Monday, June 10, 2013

J. Courtney Sullivan talks about The Engagements, our fascination with marriage, spanning 100 years and why a "diamond is forever"

Quick, name someone who doesn't adore J. Courtney Sullivan? Can't do it, can you? She is the author of the New York Times bestselling novels Commencement and Maine, which was named a Best Book of the Year by Time magazine, and a Washington Post Notable Book for 2011. Courtney’s writing has also appeared in The New York Times Book Review, The Chicago Tribune, New York magazine, Elle, Glamour, Allure, Men’s Vogue, and the New York Observer, among others. I'm thrilled to have her here and I cannot thank her enough--but I'll try.

What do you think it is about marriage that fascinates us so much? Did you discover anything startling in it while you were writing this novel?

Marriage is one of the most conventional, universal human experiences and yet every marriage is completely unique. As a novelist, I love exploring the aspects of relationships that we don’t necessarily get to see in real life—those private moments that exist between two people when no one else is looking.

When I started writing The Engagements, I was thinking a lot about how and why we choose the mates we do, and what happens next. Is a successful marriage based on compatibility, or does it have more to do with luck and the circumstances that befall a couple as they move through life? I wanted to create a cast of characters who are at different stages of the process: Evelyn and Gerald have been married for over forty years and their greatest heartbreak is their son’s failing marriage—through him we see how a marriage becomes about the whole family, not just the married couple. James and Sheila are in that frenzied period when the kids are young, money is tight, and there are few chances to be alone together. Delphine married her husband because he was kind and familiar, but the passion was never really there. Seven years later, when she meets a sexy younger man, she is forced to choose between comfort and excitement. And Kate rejects the very idea of marriage, seeing it as outdated and problematic.

The novel is structured into five interconnected stories and spans a hundred years. Did you know that was always going to be the plan? Why do it this way and what were the difficulties--and the rewards?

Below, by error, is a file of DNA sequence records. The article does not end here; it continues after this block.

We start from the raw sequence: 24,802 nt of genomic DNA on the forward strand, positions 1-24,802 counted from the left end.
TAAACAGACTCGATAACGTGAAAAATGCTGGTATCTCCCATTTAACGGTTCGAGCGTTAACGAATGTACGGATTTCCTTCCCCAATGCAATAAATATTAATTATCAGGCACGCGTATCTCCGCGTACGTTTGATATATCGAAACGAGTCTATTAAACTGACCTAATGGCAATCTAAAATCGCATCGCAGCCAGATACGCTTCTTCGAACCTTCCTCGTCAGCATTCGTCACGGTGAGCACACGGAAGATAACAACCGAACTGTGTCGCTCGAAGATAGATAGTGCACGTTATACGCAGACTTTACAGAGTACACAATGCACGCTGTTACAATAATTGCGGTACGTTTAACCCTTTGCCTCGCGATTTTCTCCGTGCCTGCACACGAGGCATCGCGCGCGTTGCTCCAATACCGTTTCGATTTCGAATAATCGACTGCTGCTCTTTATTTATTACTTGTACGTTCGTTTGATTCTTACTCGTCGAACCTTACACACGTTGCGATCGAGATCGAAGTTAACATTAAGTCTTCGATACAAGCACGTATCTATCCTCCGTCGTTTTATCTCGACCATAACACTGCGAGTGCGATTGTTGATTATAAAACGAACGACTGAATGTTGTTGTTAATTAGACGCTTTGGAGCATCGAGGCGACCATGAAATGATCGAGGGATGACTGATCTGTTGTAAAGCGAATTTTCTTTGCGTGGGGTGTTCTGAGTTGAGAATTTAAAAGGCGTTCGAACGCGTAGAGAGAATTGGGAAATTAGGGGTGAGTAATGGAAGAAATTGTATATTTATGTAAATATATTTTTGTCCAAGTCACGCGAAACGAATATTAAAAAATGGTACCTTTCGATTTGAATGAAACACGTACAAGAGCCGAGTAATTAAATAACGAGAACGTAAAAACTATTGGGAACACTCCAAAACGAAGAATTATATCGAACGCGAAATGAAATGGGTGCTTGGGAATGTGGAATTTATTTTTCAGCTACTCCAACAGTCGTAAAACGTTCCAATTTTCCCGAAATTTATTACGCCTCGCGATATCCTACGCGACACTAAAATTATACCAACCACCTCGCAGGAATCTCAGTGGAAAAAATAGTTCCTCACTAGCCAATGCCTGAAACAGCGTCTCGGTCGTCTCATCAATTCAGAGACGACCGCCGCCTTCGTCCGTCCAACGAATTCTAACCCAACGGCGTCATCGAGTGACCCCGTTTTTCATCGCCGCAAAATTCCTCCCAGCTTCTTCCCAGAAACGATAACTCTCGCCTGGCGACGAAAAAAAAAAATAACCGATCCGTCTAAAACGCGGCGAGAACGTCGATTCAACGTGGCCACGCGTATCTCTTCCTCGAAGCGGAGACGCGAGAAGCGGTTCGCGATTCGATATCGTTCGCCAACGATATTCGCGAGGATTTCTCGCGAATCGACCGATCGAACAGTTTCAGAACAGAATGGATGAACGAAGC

I wanted to write about these particular marriages, but also to tell the story of marriage in America as a whole. The lives of individuals are so often shaped by legal and cultural realities. In Evelyn’s present day (1972) interracial marriage is newly legal and no-fault divorce is a new phenomenon. In Kate’s chapters (2012) same sex marriage is just beginning in New York. With progress there sometimes comes a tendency to forget our recent past. It’s important to remember that only forty-some years ago, it was illegal for a black man to marry a white woman in this country. A wife couldn’t get a credit card without her husband’s permission. These big picture ideas of course had consequences for the lives and stories of individuals.

Evelyn grew up in the 1920s, when divorce was considered a scandal. Kate grows up in the eighties and knows more kids with divorced parents than married ones. Being about her age, I’ve often considered how my generation had all the information right up front, courtesy of our parents—marriage might not last. Yet my friends have all gotten married anyway. The institution changes with each passing decade, but in some ways it stays exactly the same.

I wrote the five stories separately, almost like five novellas, and then had to cut them together. That allowed me to focus on each character in a really intense way, which I loved. But it was also kind of scary—I wrote my other novels in a linear fashion because even though there were multiple points of view, there was really only one story. This time, I had to write 400 pages and then combine them before I could say whether or not the story worked as a whole.

I loved that one of the characters is responsible, in 1947, for that iconic ad line: a diamond is forever. The advertiser’s view of marriage is not always in synch with what is going on, but how deeply do you think advertising influences how we think we should feel, and what can we do to break that cycle?